Anthology of Old Russian Literature

By Adolf Stender-Petersen | Go to book overview

HISTORIOGRAPHY
Whereas Old Muscovite historiographical literature consisted of the glorification of the tsardom of Russia and the majesty of its rulers, New Muscovite historiography was a literature of lamentation and dolorous contemplation of tragic events. It was almost entirely dedicated to the consideration and characterization of the great national disaster, the Smuta (Period of Disorder)—the short but dismal interregnum lasting from the extinction of the old dynasty, with the death of tsars Ivan the Terrible ( 1584), F'odor ( 1598), and Boris Godunov ( 1605), to the election of the first tsar of the Romanov dynasty, Mixail, in 1613. Numerous ecclesiastic, semi-ecclesiastic, and secular writers attempted to portray this period of insecurity and chaos during which both native and foreign pretenders to the throne, Poles and Swedes, invaded Muscovia and shook the structure of the proud empire. Few historiographers of the time succeeded in giving a true picture of the actual state of affairs. The literary style of this New Muscovite historiography was mainly a faithful continuation of the florid style created in the period of Makarij's activity. At the same time, new tendencies crept in to give narrative prose a character heretofore unseen: (1) a trend toward spontaneous, sporadic, and primitive versification; and (2) epic tendencies reminiscent partly of Russian folk songs, partly of epic methods in the tradition of the famous Igor Tale and its epigonal imitation, The Don Tale. Particularly illustrative of this development are:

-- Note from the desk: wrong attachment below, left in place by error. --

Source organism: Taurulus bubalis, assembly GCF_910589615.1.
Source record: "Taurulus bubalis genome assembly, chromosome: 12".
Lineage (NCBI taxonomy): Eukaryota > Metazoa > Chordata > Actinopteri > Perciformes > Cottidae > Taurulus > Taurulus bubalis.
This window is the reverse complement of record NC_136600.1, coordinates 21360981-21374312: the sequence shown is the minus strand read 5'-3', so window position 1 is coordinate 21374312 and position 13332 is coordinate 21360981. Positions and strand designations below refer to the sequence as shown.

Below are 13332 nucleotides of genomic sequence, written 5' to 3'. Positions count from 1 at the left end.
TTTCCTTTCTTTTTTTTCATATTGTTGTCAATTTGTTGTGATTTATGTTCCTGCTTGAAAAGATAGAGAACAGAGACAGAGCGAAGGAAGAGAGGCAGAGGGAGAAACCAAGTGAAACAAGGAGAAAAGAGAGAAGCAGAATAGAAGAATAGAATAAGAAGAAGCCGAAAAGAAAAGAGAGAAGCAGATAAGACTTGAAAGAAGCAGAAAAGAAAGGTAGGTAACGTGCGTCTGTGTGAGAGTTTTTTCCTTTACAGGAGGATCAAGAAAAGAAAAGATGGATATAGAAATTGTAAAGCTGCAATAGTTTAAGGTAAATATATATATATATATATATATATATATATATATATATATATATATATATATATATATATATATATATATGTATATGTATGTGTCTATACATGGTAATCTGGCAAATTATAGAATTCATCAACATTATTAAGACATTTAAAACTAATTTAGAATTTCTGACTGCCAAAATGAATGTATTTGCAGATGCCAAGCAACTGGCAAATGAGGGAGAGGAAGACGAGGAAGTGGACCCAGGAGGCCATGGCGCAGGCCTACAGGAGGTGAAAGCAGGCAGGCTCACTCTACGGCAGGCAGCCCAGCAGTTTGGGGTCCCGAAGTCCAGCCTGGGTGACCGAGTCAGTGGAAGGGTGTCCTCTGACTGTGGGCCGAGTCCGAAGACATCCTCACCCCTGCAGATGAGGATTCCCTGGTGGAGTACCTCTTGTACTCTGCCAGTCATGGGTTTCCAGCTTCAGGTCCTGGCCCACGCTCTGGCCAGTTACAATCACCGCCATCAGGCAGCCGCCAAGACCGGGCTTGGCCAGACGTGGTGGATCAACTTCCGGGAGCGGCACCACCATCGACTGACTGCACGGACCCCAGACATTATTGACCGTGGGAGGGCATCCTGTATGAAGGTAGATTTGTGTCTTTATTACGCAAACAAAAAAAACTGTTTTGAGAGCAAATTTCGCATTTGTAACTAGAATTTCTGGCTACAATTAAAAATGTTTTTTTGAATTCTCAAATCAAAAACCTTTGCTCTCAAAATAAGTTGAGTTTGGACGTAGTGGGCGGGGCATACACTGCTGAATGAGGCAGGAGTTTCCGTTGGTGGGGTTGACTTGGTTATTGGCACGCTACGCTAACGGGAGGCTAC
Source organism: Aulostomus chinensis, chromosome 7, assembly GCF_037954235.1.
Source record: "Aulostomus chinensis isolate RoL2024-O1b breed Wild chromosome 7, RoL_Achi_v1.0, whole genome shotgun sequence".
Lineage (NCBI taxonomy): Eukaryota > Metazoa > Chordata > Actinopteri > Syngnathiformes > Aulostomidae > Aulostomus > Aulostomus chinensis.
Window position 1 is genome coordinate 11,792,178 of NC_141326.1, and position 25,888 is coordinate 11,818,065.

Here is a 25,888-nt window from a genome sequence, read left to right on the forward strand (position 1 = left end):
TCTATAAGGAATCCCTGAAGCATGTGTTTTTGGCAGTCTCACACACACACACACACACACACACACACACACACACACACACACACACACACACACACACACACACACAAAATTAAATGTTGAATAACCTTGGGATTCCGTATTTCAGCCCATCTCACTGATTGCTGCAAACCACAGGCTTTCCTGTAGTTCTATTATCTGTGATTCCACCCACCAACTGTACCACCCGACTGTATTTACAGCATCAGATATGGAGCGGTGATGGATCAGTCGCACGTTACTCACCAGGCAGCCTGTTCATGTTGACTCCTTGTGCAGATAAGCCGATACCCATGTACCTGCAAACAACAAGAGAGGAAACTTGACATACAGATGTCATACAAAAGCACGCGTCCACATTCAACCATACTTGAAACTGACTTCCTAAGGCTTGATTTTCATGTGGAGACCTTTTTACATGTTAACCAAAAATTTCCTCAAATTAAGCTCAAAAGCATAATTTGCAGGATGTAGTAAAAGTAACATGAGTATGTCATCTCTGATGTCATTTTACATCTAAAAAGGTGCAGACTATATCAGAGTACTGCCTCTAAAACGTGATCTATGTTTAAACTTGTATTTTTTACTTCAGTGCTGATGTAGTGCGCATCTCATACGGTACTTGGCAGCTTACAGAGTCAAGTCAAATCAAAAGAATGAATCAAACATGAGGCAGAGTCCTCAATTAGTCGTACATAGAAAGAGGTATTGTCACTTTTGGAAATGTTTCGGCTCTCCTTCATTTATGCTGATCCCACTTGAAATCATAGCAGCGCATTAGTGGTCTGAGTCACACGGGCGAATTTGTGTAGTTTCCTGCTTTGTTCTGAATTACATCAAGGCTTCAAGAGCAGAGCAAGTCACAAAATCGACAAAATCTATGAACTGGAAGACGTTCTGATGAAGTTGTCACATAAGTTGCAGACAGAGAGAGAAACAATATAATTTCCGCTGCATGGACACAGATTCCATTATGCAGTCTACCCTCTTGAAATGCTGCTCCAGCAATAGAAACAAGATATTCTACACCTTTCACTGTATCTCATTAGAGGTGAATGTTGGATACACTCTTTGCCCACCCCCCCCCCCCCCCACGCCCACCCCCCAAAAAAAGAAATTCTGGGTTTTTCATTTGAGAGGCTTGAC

The anonymous Lament on the Occupation and Ultimate Devastation of the Muscovite Empire
Prince Katyr'ov-Rostovskij's Story of Former Years
The anonymous Tale of the Death of Prince Skopin-Šujskij
F'ódor Poróšin's Tale of the Siege of Azov.

LAMENT ON THE OCCUPATION
AND ULTIMATE DEVASTATION OF THE
MUSCOVITE EMPIRE

This short narrative about the pretender Dimitrij, written presumably in 1612, was conceived by an unknown ecclesiatic personage as a homiletic sermon addressed to a congregation. It reflects the sentiments of ecclesiastical circles

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